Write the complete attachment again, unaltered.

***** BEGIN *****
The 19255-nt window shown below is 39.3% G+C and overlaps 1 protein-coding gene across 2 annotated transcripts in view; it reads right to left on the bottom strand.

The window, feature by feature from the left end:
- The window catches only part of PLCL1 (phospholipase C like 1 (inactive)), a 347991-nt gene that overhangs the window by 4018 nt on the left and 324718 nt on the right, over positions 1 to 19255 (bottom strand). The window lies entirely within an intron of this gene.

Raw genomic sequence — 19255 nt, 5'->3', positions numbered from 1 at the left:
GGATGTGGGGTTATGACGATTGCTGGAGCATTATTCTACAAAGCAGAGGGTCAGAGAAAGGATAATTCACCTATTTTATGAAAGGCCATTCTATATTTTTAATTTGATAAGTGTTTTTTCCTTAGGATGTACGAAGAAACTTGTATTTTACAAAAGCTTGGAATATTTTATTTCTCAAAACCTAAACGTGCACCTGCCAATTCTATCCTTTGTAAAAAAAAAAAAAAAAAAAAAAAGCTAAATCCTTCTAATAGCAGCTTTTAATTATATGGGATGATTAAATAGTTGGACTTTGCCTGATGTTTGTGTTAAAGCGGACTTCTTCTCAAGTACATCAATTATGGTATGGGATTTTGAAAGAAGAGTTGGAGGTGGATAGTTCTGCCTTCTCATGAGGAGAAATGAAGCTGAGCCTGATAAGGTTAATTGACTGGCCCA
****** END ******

The 19255-nt window shown below is 39.3% G+C and overlaps 1 protein-coding gene across 2 annotated transcripts in view; it reads right to left on the bottom strand.

The window, feature by feature from the left end:
- The window catches only part of PLCL1 (phospholipase C like 1 (inactive)), a 347991-nt gene that overhangs the window by 4018 nt on the left and 324718 nt on the right, over positions 1 to 19255 (bottom strand). The window lies entirely within an intron of this gene.

Raw genomic sequence — 19255 nt, 5'->3', positions numbered from 1 at the left:
GGATGTGGGGTTATGACGATTGCTGGAGCATTATTCTACAAAGCAGAGGGTCAGAGAAAGGATAATTCACCTATTTTATGAAAGGCCATTCTATATTTTTAATTTGATAAGTGTTTTTTCCTTAGGATGTACGAAGAAACTTGTATTTTACAAAAGCTTGGAATATTTTATTTCTCAAAACCTAAACGTGCACCTGCCAATTCTATCCTTTGTAAAAAAAAAAAAAAAAAAAAAAAGCTAAATCCTTCTAATAGCAGCTTTTAATTATATGGGATGATTAAATAGTTGGACTTTGCCTGATGTTTGTGTTAAAGCGGACTTCTTCTCAAGTACATCAATTATGGTATGGGATTTTGAAAGAAGAGTTGGAGGTGGATAGTTCTGCCTTCTCATGAGGAGAAATGAAGCTGAGCCTGATAAGGTTAATTGACTGGCCCA